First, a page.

Helping Make A3 Work, Part 1

by Jamie Flinchbaugh on 11-20-09


On December 15th, I’ll be providing a webinar on the topic of A3 problem solving. I’ve been spending a good amount of time lately helping leaders from various organizations improve their lean thinking by utilizing A3 problem solving. In the following few blog posts, I’ll answer some of the common questions people have about A3 and it’s use in organizations.

Q1. Problem solving has been around for quite some time. Why do we still have trouble with it?

Fundamentally, it is not because the tools are bad, it is because our behaviors and thought process in using them are bad. Many of these tools, for example, will help you get to root cause, but if you don’t value taking the time to truly get to root cause, then the tool won’t do you any good.

Most of us learn to solve problems very early. It’s one of the first skills we learn, but we learn it through trial and error. It becomes tacit knowledge. And often the problem with tacit knowledge is that we can hold it up and examine it. It becomes difficult to improve. And we often don’t even realize we are applying that knowledge so we don’t recognize the need to improve it. Admitting you need to re-learn problem solving is like admitting you have to re-learn brushing your teeth; it’s that fundamental. For this reason, our knowledge of problem solving thinking that underlies all of these methods is generally less mature than the tools themselves.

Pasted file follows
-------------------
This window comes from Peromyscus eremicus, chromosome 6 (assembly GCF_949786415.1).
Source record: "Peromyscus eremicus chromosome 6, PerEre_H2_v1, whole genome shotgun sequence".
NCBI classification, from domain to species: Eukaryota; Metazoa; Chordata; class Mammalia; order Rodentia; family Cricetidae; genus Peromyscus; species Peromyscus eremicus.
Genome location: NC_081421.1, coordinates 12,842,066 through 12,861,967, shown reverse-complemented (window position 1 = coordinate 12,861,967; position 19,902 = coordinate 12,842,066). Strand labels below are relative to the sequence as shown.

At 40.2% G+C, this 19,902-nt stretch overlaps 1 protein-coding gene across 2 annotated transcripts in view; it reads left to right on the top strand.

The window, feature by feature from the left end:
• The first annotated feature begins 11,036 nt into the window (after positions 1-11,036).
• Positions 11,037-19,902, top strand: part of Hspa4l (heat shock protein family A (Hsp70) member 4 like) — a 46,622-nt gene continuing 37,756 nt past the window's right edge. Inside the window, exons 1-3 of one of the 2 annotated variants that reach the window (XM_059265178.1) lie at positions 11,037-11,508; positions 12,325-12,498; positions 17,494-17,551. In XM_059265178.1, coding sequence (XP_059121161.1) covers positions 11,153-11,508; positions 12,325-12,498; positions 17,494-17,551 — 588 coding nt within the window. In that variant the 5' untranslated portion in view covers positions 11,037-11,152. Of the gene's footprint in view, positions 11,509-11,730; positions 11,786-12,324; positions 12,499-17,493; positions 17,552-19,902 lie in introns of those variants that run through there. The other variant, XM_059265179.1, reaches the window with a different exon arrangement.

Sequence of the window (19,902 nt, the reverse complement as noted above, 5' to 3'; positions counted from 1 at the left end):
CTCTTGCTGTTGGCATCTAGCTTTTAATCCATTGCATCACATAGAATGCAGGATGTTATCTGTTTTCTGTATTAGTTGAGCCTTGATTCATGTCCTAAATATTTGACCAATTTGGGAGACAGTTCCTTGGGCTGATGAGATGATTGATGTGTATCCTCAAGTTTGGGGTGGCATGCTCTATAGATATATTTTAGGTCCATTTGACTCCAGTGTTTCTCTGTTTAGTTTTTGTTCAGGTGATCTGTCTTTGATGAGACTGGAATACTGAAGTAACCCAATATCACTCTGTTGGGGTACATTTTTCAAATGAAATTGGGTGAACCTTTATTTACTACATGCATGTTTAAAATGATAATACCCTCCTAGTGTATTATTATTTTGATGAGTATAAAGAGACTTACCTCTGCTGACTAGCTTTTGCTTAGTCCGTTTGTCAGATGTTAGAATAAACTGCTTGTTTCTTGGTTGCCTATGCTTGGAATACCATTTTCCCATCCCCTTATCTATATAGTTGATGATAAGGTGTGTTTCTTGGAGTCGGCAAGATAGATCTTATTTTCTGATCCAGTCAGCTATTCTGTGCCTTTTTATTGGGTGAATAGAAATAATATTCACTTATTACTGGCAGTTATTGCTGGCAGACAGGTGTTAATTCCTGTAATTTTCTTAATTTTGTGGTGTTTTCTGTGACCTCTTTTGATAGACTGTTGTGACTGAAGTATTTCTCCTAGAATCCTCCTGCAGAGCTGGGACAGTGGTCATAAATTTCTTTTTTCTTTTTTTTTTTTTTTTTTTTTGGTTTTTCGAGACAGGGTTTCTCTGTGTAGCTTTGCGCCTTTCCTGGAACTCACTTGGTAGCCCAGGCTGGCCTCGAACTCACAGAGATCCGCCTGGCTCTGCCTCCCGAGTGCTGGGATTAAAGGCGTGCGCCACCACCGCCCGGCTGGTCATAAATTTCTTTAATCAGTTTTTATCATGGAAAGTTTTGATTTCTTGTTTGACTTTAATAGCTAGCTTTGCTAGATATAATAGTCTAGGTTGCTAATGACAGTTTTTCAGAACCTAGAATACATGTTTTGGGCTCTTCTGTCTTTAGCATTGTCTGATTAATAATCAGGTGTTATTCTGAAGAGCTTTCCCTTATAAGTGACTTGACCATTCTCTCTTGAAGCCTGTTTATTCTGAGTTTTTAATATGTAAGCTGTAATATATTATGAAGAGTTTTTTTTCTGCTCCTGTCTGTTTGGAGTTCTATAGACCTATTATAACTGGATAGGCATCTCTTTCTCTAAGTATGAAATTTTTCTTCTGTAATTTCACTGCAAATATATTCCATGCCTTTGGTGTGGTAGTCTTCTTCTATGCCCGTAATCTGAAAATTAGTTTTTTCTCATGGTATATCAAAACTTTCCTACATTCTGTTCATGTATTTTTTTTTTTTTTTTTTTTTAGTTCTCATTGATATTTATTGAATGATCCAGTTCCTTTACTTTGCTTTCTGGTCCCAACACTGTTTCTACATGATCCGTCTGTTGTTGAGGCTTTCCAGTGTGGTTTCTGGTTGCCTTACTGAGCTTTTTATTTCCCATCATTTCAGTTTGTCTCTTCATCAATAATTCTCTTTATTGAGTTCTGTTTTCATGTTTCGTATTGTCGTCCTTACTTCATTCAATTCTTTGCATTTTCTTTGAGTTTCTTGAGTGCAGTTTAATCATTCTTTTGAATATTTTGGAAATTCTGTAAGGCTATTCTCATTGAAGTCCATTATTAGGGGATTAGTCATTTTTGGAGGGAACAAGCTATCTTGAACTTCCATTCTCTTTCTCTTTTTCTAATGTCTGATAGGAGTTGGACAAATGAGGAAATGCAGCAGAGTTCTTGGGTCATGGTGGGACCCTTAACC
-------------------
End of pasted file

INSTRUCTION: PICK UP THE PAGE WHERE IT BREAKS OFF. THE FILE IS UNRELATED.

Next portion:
Q2. Where did the name “A3” come from to describe this method?

A: A3 is the international standard name for a paper size approximately the same as 11″x17″ paper. The name came from Toyota describing the process of getting report-writing down to 1 page. To Toyota, this was just a format for structuring a report so that it could be clearly and consistently communicated on 1 page of paper, reducing the waste of report writing and report reading. Because Toyota was always applying lean thinking, and A3 reports made that thinking visible, people began to see it as a way to help get others thinking lean. As it was adopted outside of Toyota beyond report writing but a combination of the 1 page report and the thinking process of problem solving, the A3 name stuck as the name of a method.

If you’re interested, join us December 15th for more on A3 thinking and improve your problem solving. Register here.